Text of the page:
In much of Afghanistan, the rule of the gun continues to prevail over the rule of law. After 23 years of war and civil strife, the legal system like nearly everything else in Afghanistan is badly in need of reconstruction. But it is not clear just what shape the law will take in Afghanistan.
Justice in Afghanistan these days is largely a matter of guns and geography. If someone is charged with an offense in an area controlled by the government, they will be tried in a court appointed by the new transitional government, under laws promulgated by interim President Hamid Karzai.
But there are few areas outside of Kabul that are under firm government control. Justice Minister Abdul Rahim Karimi says, in other regions, arbitrary justice is meted out by regional warlords. "We have 481 laws, and all this law is enforced in different parts of the country, except in the places where warlords are still in power, and they have their tyranny and their dictatorship," he says. "In those places, a judge cannot make a fair decision."
The transitional administration has promulgated laws and appointed judges, but international observers have voiced concerns that there are not sufficient legal safeguards, even in these courts.
U.N. Special Envoy Asma Jehangir recently called for a moratorium on the death penalty in Afghanistan, until a legal system is in place that meets international standards of justice. "The lack of capacity in the domestic judicial system has, time and again, been pointed out and indeed been observed by me during a well-publicized trial and you all know that trial of Abdullah Shah, which I attended here," he says. "I am concerned that the safeguards and restrictions according to international standards for imposing capital punishment cannot be observed at this stage."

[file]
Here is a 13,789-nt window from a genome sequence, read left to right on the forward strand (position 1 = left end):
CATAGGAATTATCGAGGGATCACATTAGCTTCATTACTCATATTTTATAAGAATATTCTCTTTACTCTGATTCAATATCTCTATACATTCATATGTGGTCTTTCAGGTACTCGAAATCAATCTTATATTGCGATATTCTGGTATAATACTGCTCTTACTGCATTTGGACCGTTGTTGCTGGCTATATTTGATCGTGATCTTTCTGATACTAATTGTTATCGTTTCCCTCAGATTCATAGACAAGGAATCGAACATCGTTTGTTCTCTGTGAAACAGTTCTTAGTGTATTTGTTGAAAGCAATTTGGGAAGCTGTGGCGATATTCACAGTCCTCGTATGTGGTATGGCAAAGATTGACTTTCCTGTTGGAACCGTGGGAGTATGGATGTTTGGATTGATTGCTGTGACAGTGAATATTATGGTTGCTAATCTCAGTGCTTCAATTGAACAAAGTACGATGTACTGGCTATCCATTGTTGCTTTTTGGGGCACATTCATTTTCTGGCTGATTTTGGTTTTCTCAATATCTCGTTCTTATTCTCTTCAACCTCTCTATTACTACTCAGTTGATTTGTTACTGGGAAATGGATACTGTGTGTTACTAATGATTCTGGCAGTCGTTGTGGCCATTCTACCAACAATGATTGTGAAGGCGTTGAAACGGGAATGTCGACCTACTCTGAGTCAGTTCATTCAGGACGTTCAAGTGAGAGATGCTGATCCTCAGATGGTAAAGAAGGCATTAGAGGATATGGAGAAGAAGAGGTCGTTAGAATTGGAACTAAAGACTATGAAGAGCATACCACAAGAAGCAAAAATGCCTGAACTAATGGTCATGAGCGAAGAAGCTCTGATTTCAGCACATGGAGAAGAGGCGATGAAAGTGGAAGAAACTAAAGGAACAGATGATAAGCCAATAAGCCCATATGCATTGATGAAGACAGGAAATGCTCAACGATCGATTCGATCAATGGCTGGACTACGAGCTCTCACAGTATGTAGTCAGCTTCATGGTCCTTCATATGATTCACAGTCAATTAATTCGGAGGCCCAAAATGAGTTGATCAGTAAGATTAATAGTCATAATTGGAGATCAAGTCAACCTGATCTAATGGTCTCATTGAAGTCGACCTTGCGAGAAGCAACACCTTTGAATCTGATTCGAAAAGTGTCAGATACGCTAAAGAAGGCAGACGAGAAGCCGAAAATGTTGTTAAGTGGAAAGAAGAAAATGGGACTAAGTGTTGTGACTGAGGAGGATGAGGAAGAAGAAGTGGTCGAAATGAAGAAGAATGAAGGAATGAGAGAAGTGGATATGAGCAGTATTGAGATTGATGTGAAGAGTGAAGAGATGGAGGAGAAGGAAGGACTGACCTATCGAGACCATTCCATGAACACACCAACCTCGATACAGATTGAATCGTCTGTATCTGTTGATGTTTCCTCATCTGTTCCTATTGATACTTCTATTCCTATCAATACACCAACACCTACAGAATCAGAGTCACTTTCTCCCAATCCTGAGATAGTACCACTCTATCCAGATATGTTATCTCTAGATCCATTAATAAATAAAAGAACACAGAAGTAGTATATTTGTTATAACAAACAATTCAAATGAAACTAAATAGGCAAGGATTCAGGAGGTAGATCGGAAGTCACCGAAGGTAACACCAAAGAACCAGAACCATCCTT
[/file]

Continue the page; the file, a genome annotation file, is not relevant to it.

Abdullah Shah was convicted of multiple murder in Kabul last month by one of the transitional administration's Special National Security Courts. His appeal has failed, and his fate now lies with President Karzai.
A new commission is starting to write a new constitution, and another commission is to deal with reforming the legal system. But the shape of the law is expected to be a thorny issue.
Islamists want to see a legal system drawn solely from Shariat, the Islamic legal code. Justice Minister Karimi says that, as an Islamic country, some 20 percent of Afghanistan's new legal code will be based on Islamic Law. "And when I say Islam, I don't mean a fundamental Islam or the Islam of the Taleban. I mean a moderate Islam," he says. "And 80 percent of the rest of the law will be derived from the international community's experience in the countries who have worked on the law and are well-experienced in this."
Mr. Karimi says Afghanistan should be an Islamic democracy, where there are elections and political parties and where religious and political affairs do not mix. "This is Islam. And this is the politics. If you mix a religion with the politics, then nothing good comes out of it, because religion is true and honest," he says. "But in politics, there is cheating and people are trying to play games with it. So you can't play games with a religion." But, until there is a central government capable of exerting control of the entire country, even a reformed legal system will have little meaning in Afghanistan.